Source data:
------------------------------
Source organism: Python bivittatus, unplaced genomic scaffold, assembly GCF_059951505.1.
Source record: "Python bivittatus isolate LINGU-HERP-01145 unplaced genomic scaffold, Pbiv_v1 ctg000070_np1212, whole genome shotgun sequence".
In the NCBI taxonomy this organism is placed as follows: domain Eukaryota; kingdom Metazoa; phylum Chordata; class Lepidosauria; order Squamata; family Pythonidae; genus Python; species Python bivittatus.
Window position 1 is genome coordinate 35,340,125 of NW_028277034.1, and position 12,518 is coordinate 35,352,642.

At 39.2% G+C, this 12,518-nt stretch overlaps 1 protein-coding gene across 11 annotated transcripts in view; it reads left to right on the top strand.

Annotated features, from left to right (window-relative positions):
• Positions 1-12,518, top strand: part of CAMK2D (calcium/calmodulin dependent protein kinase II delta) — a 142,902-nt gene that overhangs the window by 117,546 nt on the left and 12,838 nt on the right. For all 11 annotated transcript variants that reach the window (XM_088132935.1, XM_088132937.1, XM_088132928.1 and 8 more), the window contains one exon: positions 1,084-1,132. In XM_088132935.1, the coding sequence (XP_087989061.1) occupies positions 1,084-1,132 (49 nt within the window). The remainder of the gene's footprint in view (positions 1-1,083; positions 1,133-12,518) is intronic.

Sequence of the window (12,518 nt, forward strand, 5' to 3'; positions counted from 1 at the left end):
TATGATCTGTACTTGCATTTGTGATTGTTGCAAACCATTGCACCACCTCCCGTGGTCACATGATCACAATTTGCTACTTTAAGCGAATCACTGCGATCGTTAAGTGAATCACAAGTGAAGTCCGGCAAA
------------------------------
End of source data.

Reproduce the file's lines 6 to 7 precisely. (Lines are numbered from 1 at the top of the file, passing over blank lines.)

Annotated features, from left to right (window-relative positions):
• Positions 1-12,518, top strand: part of CAMK2D (calcium/calmodulin dependent protein kinase II delta) — a 142,902-nt gene that overhangs the window by 117,546 nt on the left and 12,838 nt on the right. For all 11 annotated transcript variants that reach the window (XM_088132935.1, XM_088132937.1, XM_088132928.1 and 8 more), the window contains one exon: positions 1,084-1,132. In XM_088132935.1, the coding sequence (XP_087989061.1) occupies positions 1,084-1,132 (49 nt within the window). The remainder of the gene's footprint in view (positions 1-1,083; positions 1,133-12,518) is intronic.